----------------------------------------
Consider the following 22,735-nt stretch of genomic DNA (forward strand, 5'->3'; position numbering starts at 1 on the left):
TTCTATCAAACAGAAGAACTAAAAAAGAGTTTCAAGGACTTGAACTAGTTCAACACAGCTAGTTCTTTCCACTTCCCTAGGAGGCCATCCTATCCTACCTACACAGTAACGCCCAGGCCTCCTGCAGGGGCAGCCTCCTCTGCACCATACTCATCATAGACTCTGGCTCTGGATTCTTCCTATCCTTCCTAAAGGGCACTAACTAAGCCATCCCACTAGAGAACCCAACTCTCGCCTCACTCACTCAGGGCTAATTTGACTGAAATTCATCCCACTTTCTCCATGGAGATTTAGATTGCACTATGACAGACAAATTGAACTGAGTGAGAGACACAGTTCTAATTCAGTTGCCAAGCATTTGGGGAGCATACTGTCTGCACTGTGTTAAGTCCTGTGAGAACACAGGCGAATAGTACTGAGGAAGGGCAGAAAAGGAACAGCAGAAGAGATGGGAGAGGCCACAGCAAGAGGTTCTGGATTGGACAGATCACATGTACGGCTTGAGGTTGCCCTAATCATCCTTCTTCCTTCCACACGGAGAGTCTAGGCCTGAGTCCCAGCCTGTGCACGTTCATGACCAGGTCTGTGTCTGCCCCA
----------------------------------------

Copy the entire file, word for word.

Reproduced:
Consider the following 22,735-nt stretch of genomic DNA (forward strand, 5'->3'; position numbering starts at 1 on the left):
TTCTATCAAACAGAAGAACTAAAAAAGAGTTTCAAGGACTTGAACTAGTTCAACACAGCTAGTTCTTTCCACTTCCCTAGGAGGCCATCCTATCCTACCTACACAGTAACGCCCAGGCCTCCTGCAGGGGCAGCCTCCTCTGCACCATACTCATCATAGACTCTGGCTCTGGATTCTTCCTATCCTTCCTAAAGGGCACTAACTAAGCCATCCCACTAGAGAACCCAACTCTCGCCTCACTCACTCAGGGCTAATTTGACTGAAATTCATCCCACTTTCTCCATGGAGATTTAGATTGCACTATGACAGACAAATTGAACTGAGTGAGAGACACAGTTCTAATTCAGTTGCCAAGCATTTGGGGAGCATACTGTCTGCACTGTGTTAAGTCCTGTGAGAACACAGGCGAATAGTACTGAGGAAGGGCAGAAAAGGAACAGCAGAAGAGATGGGAGAGGCCACAGCAAGAGGTTCTGGATTGGACAGATCACATGTACGGCTTGAGGTTGCCCTAATCATCCTTCTTCCTTCCACACGGAGAGTCTAGGCCTGAGTCCCAGCCTGTGCACGTTCATGACCAGGTCTGTGTCTGCCCCA